Building a StoryBrand: Clarify Your Message So Customers Will Listen

Category: Marketing & Sales
Author: Donald Miller
This Month Reddit 2


by thewileyone   2020-10-03
Since you're creating one product, you should focus on the branding of it. I found this book very helpful in getting my startup to focus:

Also depends on your target client base. Are you targeting a large general market or a specific type of market? If it's specific, be ready to do one-on-one sales pitches and be wary of potential clients that may want you to pivot your product away from your strategic goals.

by mikehauptman   2019-07-21

by IniNew   2019-07-21

For copy:

"Learn More" is a terrible call to action. It makes it seem like the customer has to do something else. "Record Now" or "Tell Your Story" -- something that gets them excited to record a podcast would be better here.

Your second header

> We'll walk you through our process

Again, puts the customer as someone that has to learn something from you. Not you doing something for your customer. Then you mention clearing up bottlenecks in their process? If they have a process, why do they also need your process?

The first bit of copy after the hero image needs a line break:

> Whether you’re just starting out or already or have a full-fledged show developed, we have services that will fit your need. (line break) We’ll clear up any bottlenecks in your process and help you get back to podcasting about what you love most!

right now, There's a few words just hanging off on another line by itself, and it looks odd, IMO.

Couple of design things I would personally change.

At the top of the page, you have your business typed out. Then again at the top of the footer, but then a small logo in the bottom of the footer? I'd pick one of the two and try to stay consistent in the places people would typically see your branding. I like the logo, and would probably (sizing allowing) use that.

Your second parallax background image is a girl on a weight bench. Not sure how that relates to podcasting, might consider changing that!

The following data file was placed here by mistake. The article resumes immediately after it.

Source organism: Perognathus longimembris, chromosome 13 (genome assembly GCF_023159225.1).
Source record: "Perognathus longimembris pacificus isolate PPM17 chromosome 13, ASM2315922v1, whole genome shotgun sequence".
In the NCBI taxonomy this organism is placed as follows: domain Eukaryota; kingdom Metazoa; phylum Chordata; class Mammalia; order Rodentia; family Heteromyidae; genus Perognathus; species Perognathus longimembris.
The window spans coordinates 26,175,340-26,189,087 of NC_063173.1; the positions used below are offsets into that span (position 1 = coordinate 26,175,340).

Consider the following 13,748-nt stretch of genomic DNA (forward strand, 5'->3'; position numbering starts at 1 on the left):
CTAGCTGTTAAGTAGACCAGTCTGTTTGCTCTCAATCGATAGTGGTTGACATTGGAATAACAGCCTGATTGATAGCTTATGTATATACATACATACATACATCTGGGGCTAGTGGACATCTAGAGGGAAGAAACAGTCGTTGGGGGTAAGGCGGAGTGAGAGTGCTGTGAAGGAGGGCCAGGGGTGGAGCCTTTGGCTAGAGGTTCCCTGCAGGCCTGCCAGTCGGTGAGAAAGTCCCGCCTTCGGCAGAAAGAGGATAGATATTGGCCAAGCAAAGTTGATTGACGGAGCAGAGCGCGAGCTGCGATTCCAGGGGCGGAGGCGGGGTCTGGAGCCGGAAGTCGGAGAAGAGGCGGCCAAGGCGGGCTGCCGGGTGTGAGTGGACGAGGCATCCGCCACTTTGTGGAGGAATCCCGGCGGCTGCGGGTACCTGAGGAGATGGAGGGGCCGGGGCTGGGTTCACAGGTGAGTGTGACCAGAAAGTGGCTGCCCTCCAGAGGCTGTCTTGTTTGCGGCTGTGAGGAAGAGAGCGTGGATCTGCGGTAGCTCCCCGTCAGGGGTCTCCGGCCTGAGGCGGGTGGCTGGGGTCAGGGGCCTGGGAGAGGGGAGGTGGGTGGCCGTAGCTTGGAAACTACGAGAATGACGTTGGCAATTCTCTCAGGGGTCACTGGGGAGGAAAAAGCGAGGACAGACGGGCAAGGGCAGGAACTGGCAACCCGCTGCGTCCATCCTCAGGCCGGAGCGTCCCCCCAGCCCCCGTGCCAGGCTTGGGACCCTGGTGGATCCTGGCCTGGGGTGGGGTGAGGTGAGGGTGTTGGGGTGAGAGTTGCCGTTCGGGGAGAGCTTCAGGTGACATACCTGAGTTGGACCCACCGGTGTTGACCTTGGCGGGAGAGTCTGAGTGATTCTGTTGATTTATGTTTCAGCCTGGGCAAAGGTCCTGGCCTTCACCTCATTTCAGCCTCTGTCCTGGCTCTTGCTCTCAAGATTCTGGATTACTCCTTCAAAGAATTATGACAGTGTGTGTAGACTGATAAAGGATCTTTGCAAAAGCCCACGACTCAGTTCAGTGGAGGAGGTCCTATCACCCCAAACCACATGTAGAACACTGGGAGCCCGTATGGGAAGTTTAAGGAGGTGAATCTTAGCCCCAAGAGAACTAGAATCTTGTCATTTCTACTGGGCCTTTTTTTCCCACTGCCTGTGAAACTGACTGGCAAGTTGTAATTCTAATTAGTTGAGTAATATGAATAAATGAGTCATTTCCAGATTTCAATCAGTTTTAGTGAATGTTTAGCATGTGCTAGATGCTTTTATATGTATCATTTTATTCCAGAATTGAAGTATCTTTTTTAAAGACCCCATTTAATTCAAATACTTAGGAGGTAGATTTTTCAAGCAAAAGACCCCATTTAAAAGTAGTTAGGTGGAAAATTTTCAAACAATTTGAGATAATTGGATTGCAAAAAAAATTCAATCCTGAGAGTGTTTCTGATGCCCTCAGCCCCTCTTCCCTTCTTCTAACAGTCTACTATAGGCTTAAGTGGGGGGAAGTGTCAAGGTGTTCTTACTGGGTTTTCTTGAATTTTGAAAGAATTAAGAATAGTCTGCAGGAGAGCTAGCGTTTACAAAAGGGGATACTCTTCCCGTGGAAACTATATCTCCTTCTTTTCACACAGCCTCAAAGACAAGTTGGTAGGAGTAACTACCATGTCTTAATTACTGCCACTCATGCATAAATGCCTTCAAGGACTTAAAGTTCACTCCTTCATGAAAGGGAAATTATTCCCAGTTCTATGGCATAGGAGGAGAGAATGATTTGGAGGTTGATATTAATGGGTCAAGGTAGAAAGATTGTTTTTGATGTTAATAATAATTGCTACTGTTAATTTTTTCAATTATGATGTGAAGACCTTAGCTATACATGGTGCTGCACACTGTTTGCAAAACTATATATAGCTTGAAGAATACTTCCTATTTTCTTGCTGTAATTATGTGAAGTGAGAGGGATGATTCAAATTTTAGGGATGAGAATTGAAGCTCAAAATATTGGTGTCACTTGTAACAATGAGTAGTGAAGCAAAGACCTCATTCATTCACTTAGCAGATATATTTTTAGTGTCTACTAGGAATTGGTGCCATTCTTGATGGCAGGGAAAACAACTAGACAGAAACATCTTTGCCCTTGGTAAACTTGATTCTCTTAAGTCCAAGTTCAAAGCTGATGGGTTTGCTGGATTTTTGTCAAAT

"Ready to get started?" Is a terrible thing to put above your contact form. It gives the reader way too easy of an out. People will naturally make excuses not to start something new, especially if they've never done it before. They don't need you asking them to think about reasons not to start. Maybe something like:

> The World Needs to Hear You!

For all of your call to action buttons, they're black with white text. So is the rest of your website. They don't stand out, and they should. In your section with two buttons (one says "Click here to Learn More" and one says "Get In Touch Now") one of these should be a pop of color (Get in Touch), and the other should be a more muted version of it. I'd probably change the text to be more indicative of what it's doing "Learn More about the Process". You could probably even make this just a text link, and then have a single bright call to action button.

These are all IMO. Have you ever read "Building a Story Brand"? This website could use a little bit more focus on making your customer the hero of the story. Especially given the medium is all about them, anyway.

by ericskiff   2018-11-10
I often find that if I'm having trouble conveying a point in writing, it's because I don't understand the needs of my audience and the story arc of the information I'm conveying in the context of that audience.

You want to create an urgent need in the reader for whatever it is you're trying to convey. What problem are they facing? How can you position them as the hero that will solve that problem, and how will they use your product, information, or point of view to become the hero of their own story.

It seems that you're feeling that your points are being understood or acknowledged, despite the fact that you know you have important information to convey.

We all want to be heard and to be valuable contributors, and I'll share that I've personally found the best way to be heard is to listen. By framing the presentation of your information in terms of your audience's problems and needs, you allow them relax. You haven't just heard their point, you're addressing it.

Now you can use the shared momentum of their attention and needs to guide them towards the solution you're proposing.

When done well, you'll make people feel profoundly heard and that you are empowering them solve their own problems, using ideas or suggestions they might have otherwise rejected if presented as simple fact or advice.

If you'd like to learn more, I'd recommend two fantastic books on the topic:

Despite their titles (and apparent focus on marketing), these books are both about empathy, listening, and finding ways to convey information that resonate deeply with your listeners.